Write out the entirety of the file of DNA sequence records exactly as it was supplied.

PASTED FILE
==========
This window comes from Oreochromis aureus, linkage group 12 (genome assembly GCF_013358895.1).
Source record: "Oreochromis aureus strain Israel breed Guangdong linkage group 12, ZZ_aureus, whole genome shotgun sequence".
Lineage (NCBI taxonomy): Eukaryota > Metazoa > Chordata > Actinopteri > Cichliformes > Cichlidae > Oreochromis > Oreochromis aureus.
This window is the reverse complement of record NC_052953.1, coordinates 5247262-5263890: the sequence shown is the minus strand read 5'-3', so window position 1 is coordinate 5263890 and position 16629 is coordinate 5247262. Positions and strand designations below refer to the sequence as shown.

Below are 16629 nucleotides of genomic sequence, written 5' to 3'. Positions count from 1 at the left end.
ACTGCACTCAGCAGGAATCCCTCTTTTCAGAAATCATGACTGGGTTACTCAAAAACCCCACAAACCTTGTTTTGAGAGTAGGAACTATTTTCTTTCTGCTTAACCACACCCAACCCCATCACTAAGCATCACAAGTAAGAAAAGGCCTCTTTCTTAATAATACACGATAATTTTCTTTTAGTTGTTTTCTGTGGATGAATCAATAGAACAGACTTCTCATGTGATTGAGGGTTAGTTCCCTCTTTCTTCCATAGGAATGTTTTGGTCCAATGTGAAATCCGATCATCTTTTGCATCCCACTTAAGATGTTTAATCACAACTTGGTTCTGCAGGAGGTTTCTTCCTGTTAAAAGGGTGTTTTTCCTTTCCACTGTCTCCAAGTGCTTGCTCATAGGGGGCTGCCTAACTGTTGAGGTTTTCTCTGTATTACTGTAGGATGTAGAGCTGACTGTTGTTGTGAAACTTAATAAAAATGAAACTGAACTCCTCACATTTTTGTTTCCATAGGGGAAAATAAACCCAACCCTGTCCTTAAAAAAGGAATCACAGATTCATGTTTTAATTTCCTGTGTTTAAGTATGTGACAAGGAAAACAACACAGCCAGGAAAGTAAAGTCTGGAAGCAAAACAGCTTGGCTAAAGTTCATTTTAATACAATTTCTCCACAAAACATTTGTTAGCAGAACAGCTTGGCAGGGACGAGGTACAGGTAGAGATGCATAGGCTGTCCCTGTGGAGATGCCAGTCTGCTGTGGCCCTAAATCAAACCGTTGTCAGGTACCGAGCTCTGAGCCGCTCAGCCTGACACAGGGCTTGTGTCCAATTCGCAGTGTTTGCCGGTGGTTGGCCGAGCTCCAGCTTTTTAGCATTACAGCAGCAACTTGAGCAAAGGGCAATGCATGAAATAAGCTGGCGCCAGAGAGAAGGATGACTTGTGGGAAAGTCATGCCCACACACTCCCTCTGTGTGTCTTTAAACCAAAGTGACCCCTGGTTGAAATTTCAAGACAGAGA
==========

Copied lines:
This window comes from Oreochromis aureus, linkage group 12 (genome assembly GCF_013358895.1).
Source record: "Oreochromis aureus strain Israel breed Guangdong linkage group 12, ZZ_aureus, whole genome shotgun sequence".
Lineage (NCBI taxonomy): Eukaryota > Metazoa > Chordata > Actinopteri > Cichliformes > Cichlidae > Oreochromis > Oreochromis aureus.
This window is the reverse complement of record NC_052953.1, coordinates 5247262-5263890: the sequence shown is the minus strand read 5'-3', so window position 1 is coordinate 5263890 and position 16629 is coordinate 5247262. Positions and strand designations below refer to the sequence as shown.

Below are 16629 nucleotides of genomic sequence, written 5' to 3'. Positions count from 1 at the left end.
ACTGCACTCAGCAGGAATCCCTCTTTTCAGAAATCATGACTGGGTTACTCAAAAACCCCACAAACCTTGTTTTGAGAGTAGGAACTATTTTCTTTCTGCTTAACCACACCCAACCCCATCACTAAGCATCACAAGTAAGAAAAGGCCTCTTTCTTAATAATACACGATAATTTTCTTTTAGTTGTTTTCTGTGGATGAATCAATAGAACAGACTTCTCATGTGATTGAGGGTTAGTTCCCTCTTTCTTCCATAGGAATGTTTTGGTCCAATGTGAAATCCGATCATCTTTTGCATCCCACTTAAGATGTTTAATCACAACTTGGTTCTGCAGGAGGTTTCTTCCTGTTAAAAGGGTGTTTTTCCTTTCCACTGTCTCCAAGTGCTTGCTCATAGGGGGCTGCCTAACTGTTGAGGTTTTCTCTGTATTACTGTAGGATGTAGAGCTGACTGTTGTTGTGAAACTTAATAAAAATGAAACTGAACTCCTCACATTTTTGTTTCCATAGGGGAAAATAAACCCAACCCTGTCCTTAAAAAAGGAATCACAGATTCATGTTTTAATTTCCTGTGTTTAAGTATGTGACAAGGAAAACAACACAGCCAGGAAAGTAAAGTCTGGAAGCAAAACAGCTTGGCTAAAGTTCATTTTAATACAATTTCTCCACAAAACATTTGTTAGCAGAACAGCTTGGCAGGGACGAGGTACAGGTAGAGATGCATAGGCTGTCCCTGTGGAGATGCCAGTCTGCTGTGGCCCTAAATCAAACCGTTGTCAGGTACCGAGCTCTGAGCCGCTCAGCCTGACACAGGGCTTGTGTCCAATTCGCAGTGTTTGCCGGTGGTTGGCCGAGCTCCAGCTTTTTAGCATTACAGCAGCAACTTGAGCAAAGGGCAATGCATGAAATAAGCTGGCGCCAGAGAGAAGGATGACTTGTGGGAAAGTCATGCCCACACACTCCCTCTGTGTGTCTTTAAACCAAAGTGACCCCTGGTTGAAATTTCAAGACAGAGA